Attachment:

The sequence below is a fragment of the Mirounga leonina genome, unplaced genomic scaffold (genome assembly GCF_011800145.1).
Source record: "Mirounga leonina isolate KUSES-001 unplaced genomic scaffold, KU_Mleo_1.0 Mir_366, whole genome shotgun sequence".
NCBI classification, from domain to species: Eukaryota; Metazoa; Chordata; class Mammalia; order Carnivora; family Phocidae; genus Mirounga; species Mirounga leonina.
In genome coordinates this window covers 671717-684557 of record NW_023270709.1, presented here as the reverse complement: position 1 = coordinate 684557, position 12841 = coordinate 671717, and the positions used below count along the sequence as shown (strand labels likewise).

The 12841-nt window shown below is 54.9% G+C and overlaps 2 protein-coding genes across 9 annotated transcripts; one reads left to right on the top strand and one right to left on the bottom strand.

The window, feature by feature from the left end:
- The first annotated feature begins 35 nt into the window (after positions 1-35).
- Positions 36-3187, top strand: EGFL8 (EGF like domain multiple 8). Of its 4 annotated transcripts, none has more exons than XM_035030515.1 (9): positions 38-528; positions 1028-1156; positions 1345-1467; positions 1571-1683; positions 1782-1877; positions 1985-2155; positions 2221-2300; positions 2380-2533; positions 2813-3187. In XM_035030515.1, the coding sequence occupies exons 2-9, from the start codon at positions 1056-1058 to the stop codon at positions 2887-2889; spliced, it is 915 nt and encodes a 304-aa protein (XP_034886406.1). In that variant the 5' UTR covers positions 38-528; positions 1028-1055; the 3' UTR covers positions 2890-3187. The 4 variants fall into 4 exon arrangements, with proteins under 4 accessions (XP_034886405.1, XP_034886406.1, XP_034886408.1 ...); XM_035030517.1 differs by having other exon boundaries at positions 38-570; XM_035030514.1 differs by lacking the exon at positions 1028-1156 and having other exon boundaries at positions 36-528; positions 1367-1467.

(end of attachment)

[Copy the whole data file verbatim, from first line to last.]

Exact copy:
The sequence below is a fragment of the Mirounga leonina genome, unplaced genomic scaffold (genome assembly GCF_011800145.1).
Source record: "Mirounga leonina isolate KUSES-001 unplaced genomic scaffold, KU_Mleo_1.0 Mir_366, whole genome shotgun sequence".
NCBI classification, from domain to species: Eukaryota; Metazoa; Chordata; class Mammalia; order Carnivora; family Phocidae; genus Mirounga; species Mirounga leonina.
In genome coordinates this window covers 671717-684557 of record NW_023270709.1, presented here as the reverse complement: position 1 = coordinate 684557, position 12841 = coordinate 671717, and the positions used below count along the sequence as shown (strand labels likewise).

The 12841-nt window shown below is 54.9% G+C and overlaps 2 protein-coding genes across 9 annotated transcripts; one reads left to right on the top strand and one right to left on the bottom strand.

The window, feature by feature from the left end:
- The first annotated feature begins 35 nt into the window (after positions 1-35).
- Positions 36-3187, top strand: EGFL8 (EGF like domain multiple 8). Of its 4 annotated transcripts, none has more exons than XM_035030515.1 (9): positions 38-528; positions 1028-1156; positions 1345-1467; positions 1571-1683; positions 1782-1877; positions 1985-2155; positions 2221-2300; positions 2380-2533; positions 2813-3187. In XM_035030515.1, the coding sequence occupies exons 2-9, from the start codon at positions 1056-1058 to the stop codon at positions 2887-2889; spliced, it is 915 nt and encodes a 304-aa protein (XP_034886406.1). In that variant the 5' UTR covers positions 38-528; positions 1028-1055; the 3' UTR covers positions 2890-3187. The 4 variants fall into 4 exon arrangements, with proteins under 4 accessions (XP_034886405.1, XP_034886406.1, XP_034886408.1 ...); XM_035030517.1 differs by having other exon boundaries at positions 38-570; XM_035030514.1 differs by lacking the exon at positions 1028-1156 and having other exon boundaries at positions 36-528; positions 1367-1467.